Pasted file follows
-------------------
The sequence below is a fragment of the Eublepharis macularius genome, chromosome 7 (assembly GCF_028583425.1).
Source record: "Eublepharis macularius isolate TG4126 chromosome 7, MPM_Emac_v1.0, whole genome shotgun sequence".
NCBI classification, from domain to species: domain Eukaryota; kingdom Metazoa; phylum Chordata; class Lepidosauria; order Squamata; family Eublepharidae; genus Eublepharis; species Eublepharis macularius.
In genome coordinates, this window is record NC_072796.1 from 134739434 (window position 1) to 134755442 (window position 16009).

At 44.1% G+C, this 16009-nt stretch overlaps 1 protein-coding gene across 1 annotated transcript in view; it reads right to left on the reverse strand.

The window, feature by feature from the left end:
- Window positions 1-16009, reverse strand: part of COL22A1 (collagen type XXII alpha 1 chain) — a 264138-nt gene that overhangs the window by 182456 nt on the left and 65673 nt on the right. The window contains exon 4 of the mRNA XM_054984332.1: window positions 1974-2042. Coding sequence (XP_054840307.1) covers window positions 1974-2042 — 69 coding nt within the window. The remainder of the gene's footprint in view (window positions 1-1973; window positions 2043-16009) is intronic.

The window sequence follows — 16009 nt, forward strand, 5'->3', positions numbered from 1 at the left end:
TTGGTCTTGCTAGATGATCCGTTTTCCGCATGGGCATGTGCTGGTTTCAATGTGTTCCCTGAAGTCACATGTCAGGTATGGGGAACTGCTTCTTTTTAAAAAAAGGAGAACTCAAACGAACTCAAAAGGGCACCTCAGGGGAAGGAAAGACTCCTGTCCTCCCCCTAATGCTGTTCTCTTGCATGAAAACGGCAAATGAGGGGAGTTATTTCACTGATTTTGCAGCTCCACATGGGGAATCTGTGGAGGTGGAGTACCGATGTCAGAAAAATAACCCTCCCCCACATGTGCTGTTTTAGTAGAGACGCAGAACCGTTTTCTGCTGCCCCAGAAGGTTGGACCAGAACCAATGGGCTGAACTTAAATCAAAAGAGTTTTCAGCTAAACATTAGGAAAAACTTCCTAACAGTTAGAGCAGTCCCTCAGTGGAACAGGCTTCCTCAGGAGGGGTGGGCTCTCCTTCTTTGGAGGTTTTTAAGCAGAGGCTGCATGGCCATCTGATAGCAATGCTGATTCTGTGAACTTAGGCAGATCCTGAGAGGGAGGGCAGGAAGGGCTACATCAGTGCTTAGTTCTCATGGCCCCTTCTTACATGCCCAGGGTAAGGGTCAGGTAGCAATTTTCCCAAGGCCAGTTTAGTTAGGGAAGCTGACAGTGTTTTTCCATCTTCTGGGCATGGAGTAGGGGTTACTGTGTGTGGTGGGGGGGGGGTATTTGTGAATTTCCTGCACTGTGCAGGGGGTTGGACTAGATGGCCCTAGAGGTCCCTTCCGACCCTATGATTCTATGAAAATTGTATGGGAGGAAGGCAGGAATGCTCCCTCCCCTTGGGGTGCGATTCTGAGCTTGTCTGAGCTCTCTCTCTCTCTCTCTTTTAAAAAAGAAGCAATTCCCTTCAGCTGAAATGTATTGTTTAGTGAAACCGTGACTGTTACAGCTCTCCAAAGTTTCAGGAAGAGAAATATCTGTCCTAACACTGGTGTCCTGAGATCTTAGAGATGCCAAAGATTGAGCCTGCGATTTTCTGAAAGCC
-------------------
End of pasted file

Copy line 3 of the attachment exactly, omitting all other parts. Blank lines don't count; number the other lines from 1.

NCBI classification, from domain to species: domain Eukaryota; kingdom Metazoa; phylum Chordata; class Lepidosauria; order Squamata; family Eublepharidae; genus Eublepharis; species Eublepharis macularius.